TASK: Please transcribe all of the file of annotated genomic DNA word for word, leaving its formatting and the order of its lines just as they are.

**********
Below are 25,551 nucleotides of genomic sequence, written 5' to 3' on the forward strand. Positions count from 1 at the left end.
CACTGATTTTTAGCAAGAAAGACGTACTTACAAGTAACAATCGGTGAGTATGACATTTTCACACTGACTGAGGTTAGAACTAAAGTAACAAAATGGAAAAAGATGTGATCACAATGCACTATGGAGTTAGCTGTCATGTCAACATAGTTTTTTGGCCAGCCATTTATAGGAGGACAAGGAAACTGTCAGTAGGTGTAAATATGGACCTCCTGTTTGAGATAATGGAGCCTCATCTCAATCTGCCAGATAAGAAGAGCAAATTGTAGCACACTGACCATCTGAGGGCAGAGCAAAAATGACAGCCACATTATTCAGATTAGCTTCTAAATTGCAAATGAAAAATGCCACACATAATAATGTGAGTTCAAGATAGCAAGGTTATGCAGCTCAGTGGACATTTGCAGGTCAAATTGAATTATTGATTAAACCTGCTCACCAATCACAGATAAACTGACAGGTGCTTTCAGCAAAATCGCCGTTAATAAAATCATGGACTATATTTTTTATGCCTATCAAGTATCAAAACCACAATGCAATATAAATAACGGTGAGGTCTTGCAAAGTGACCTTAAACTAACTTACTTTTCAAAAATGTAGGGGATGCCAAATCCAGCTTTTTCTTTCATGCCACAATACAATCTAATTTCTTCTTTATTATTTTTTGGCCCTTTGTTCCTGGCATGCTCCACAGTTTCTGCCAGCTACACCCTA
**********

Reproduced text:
Below are 25,551 nucleotides of genomic sequence, written 5' to 3' on the forward strand. Positions count from 1 at the left end.
CACTGATTTTTAGCAAGAAAGACGTACTTACAAGTAACAATCGGTGAGTATGACATTTTCACACTGACTGAGGTTAGAACTAAAGTAACAAAATGGAAAAAGATGTGATCACAATGCACTATGGAGTTAGCTGTCATGTCAACATAGTTTTTTGGCCAGCCATTTATAGGAGGACAAGGAAACTGTCAGTAGGTGTAAATATGGACCTCCTGTTTGAGATAATGGAGCCTCATCTCAATCTGCCAGATAAGAAGAGCAAATTGTAGCACACTGACCATCTGAGGGCAGAGCAAAAATGACAGCCACATTATTCAGATTAGCTTCTAAATTGCAAATGAAAAATGCCACACATAATAATGTGAGTTCAAGATAGCAAGGTTATGCAGCTCAGTGGACATTTGCAGGTCAAATTGAATTATTGATTAAACCTGCTCACCAATCACAGATAAACTGACAGGTGCTTTCAGCAAAATCGCCGTTAATAAAATCATGGACTATATTTTTTATGCCTATCAAGTATCAAAACCACAATGCAATATAAATAACGGTGAGGTCTTGCAAAGTGACCTTAAACTAACTTACTTTTCAAAAATGTAGGGGATGCCAAATCCAGCTTTTTCTTTCATGCCACAATACAATCTAATTTCTTCTTTATTATTTTTTGGCCCTTTGTTCCTGGCATGCTCCACAGTTTCTGCCAGCTACACCCTA